Multnomah County officials were so alarmed by security threats to health department employees in downtown…
As violence against people who work in hospitals and nursing homes continues to grow, a plan is moving forward to increase penalties for threatening a healthcare worker in New Jersey.
Assemblyman Lou Greenwald, D-Camden, said he was troubled to learn that “healthcare workers were five times more likely to suffer workplace violence than other workers and we don’t have seen these numbers only increase during the pandemic”.
He said he had decided to introduce legislation to toughen penalties “so that these healthcare workers from all walks of life know that we have heard their concerns, we want to help them during this time as much as they have tried to help us”.
Greenwald noted that at the start of the pandemic, healthcare workers went to work on the front lines every day “trying to make sure people were healthy and safe, and they should never have to going to work and worrying that they might end up as a patient in that facility at the end of the day because they face violence themselves.
The measure, A3199, establishes threats against a healthcare professional or any healthcare facility worker as a disorderly person offense, punishable by up to six months in jail and/or a fine of up to $1,000.
The legislation would also give judges the latitude to require an anger management course or 30 days of community service for a defendant.
Why attack a caregiver?
Greenwald said he thinks “it all stems from the stress of the pandemic: people losing their jobs, people getting sick, and then the unknown, how the virus has affected people differently.”
He said no matter what difficulties someone may be going through, there must be zero tolerance for them to lash out and attack a healthcare worker.
“What this does is give that judge the discretion to look at the facts of this case and increase the penalties accordingly,” he said.
Greenwald noted that a survey of more than 5,000 registered nurses in September 2021 found that 31% of them working in hospitals were facing an increase in workplace violence, up from 22% earlier this year- the.
The bill defines “health care professional” as a person authorized, certified, registered or otherwise authorized to work in a health care facility.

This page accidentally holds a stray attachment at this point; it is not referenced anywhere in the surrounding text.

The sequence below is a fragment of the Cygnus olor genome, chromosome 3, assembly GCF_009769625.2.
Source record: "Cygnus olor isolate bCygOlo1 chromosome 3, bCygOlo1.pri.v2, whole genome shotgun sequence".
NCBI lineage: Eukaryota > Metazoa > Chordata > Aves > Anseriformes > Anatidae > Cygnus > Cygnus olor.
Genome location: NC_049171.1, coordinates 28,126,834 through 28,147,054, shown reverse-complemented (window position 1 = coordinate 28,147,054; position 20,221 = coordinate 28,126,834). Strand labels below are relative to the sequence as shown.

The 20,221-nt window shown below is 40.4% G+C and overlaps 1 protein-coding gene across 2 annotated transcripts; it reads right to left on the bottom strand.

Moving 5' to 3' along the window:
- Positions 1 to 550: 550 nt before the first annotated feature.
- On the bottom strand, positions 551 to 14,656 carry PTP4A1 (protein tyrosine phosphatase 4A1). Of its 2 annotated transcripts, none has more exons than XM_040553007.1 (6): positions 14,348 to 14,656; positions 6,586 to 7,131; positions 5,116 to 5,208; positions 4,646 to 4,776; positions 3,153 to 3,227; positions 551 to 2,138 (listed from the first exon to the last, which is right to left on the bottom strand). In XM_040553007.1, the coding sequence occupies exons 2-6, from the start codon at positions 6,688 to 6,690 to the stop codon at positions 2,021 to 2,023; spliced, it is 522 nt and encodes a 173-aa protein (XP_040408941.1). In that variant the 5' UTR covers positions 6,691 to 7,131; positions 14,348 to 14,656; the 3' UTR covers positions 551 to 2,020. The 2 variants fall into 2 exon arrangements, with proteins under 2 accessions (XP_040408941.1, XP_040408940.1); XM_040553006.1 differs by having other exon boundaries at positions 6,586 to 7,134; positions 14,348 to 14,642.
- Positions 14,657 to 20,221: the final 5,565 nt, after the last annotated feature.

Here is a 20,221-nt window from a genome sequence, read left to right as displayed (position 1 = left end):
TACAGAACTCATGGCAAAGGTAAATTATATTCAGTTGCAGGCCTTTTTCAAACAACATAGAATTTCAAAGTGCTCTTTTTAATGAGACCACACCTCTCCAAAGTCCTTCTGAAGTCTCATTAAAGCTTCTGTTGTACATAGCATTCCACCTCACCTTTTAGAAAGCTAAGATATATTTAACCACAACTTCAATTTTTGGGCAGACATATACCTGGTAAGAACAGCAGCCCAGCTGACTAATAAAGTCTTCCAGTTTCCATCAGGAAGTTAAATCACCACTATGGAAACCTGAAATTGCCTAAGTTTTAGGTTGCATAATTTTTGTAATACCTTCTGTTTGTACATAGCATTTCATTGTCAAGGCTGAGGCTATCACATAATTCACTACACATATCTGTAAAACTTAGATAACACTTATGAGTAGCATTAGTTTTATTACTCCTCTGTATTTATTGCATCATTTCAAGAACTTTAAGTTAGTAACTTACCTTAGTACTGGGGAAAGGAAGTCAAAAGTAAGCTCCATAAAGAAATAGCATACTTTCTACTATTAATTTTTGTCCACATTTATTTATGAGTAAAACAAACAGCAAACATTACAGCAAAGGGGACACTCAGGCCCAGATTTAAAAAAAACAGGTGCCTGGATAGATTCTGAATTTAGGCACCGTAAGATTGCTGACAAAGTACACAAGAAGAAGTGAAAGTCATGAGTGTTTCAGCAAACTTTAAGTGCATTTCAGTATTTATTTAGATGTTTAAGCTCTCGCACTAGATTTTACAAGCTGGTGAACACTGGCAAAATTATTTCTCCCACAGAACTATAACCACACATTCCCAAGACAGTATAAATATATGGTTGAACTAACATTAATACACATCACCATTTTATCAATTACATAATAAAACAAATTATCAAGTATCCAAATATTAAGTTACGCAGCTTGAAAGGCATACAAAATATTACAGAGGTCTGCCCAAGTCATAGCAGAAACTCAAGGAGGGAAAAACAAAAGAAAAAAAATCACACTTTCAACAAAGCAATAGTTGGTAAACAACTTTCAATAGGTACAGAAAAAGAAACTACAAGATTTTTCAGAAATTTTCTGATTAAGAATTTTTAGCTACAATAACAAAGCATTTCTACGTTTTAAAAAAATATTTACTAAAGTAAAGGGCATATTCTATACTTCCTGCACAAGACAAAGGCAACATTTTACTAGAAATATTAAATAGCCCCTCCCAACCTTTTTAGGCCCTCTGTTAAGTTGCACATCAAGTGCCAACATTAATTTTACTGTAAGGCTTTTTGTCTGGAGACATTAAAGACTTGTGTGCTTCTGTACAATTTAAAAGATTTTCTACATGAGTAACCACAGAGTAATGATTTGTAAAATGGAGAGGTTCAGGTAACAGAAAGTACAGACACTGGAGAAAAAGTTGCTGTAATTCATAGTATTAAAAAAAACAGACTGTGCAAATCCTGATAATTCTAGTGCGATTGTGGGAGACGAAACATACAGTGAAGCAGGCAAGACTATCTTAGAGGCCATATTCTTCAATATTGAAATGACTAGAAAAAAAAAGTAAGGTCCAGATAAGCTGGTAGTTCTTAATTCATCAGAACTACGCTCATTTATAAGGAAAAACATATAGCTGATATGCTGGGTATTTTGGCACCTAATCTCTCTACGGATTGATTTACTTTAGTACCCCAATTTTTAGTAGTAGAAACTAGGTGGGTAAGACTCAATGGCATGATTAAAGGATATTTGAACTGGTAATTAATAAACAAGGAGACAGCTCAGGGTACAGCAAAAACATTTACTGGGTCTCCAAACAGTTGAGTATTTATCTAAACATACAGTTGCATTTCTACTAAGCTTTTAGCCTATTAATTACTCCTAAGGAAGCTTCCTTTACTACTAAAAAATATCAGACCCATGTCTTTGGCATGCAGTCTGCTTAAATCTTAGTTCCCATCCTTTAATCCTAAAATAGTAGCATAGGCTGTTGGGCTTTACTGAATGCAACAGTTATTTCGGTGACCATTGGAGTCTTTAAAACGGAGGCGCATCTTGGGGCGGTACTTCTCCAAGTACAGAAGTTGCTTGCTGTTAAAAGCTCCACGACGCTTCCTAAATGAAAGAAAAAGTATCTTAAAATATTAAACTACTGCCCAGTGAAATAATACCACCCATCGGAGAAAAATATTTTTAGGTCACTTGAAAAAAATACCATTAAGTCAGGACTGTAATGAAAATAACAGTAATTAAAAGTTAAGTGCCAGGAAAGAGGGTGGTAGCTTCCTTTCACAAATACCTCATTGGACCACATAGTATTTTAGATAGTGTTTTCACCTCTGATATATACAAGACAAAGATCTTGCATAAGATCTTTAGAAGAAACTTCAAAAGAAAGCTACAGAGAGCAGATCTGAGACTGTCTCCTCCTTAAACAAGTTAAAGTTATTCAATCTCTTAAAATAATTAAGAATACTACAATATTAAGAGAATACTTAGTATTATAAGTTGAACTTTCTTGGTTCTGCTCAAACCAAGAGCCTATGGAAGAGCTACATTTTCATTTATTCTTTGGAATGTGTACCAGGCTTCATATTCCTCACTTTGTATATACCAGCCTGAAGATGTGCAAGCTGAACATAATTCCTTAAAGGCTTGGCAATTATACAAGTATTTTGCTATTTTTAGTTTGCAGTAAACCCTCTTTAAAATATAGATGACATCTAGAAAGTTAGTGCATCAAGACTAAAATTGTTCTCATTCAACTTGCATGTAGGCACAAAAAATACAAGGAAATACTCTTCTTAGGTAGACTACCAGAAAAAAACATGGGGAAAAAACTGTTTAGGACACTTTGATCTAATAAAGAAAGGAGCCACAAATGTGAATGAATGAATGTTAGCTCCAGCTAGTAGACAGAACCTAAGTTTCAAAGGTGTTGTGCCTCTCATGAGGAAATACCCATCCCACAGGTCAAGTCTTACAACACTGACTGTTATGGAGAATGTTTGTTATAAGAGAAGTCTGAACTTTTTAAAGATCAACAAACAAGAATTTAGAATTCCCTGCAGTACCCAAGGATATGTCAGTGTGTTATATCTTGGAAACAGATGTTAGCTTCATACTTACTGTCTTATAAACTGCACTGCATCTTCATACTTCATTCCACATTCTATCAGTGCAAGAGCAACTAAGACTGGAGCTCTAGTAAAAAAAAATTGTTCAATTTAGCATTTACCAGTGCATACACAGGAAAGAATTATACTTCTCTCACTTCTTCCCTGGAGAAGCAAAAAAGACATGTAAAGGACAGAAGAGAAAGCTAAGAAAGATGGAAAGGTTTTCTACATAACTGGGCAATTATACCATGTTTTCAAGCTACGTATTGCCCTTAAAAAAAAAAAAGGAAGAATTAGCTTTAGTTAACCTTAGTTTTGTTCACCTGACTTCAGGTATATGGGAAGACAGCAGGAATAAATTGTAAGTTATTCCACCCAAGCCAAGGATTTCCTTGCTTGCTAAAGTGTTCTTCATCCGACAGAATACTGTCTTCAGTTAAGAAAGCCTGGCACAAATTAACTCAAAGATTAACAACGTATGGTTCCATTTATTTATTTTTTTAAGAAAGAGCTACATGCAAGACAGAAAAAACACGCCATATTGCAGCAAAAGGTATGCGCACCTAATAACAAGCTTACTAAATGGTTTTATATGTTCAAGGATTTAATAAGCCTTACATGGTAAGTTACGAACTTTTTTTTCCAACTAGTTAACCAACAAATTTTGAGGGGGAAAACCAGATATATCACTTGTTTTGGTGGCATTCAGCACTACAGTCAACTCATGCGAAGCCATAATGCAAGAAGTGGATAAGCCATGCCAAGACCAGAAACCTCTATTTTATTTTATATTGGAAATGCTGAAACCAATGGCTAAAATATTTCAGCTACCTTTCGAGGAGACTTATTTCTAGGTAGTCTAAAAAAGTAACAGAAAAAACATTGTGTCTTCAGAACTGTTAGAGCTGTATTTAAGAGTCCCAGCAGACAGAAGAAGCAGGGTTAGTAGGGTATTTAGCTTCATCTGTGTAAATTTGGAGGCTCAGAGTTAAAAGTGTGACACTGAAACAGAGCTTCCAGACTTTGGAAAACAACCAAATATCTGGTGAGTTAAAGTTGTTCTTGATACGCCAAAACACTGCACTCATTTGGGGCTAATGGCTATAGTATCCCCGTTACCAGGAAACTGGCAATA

It also requires health care facilities to post a written notice stating “It is a crime to assault a health care worker. Anyone who assaults a healthcare worker will be subject to a fine, jail time, or both under the New Jersey Criminal Justice Code. »
The measure, which is currently being examined by the Assembly’s Law and Public Security Committee, could be voted on in the coming weeks.
David Matthau is a reporter for New Jersey 101.5. You can reach him at [email protected]
Click here to contact an editor about a comment or correction for this story.
How the World Seen New Jersey—1940s to 1980s
This is how New Jersey saw the world from 1940 to 1980. All of these photos are from AP and Getty publications, which means they were used in a magazine or newspaper. There have been many inventions and stories made in New Jersey. Check the photos below.
All the NJ Pizza Restaurants Barstool’s Dave Portnoy Reviewed
Dave Portnoy, commonly known as El Presidente, is the founder of Barstool Sports. Somewhere along the way, he decided to start reviewing local pizzerias, and the concept took off. Here are all the New Jersey pizzerias Dave has stopped at, and how he rated them.
New Jersey’s New Legislative Districts for the 2020s
The boundaries of the 40 legislative districts for the Senate and Assembly elections from 2023 to 2029, and possibly 2031, were approved in a bipartisan Allocation Commission vote on February 18, 2022. The map continues to favor the Democrats, although Republicans say it gives them a chance of winning a majority.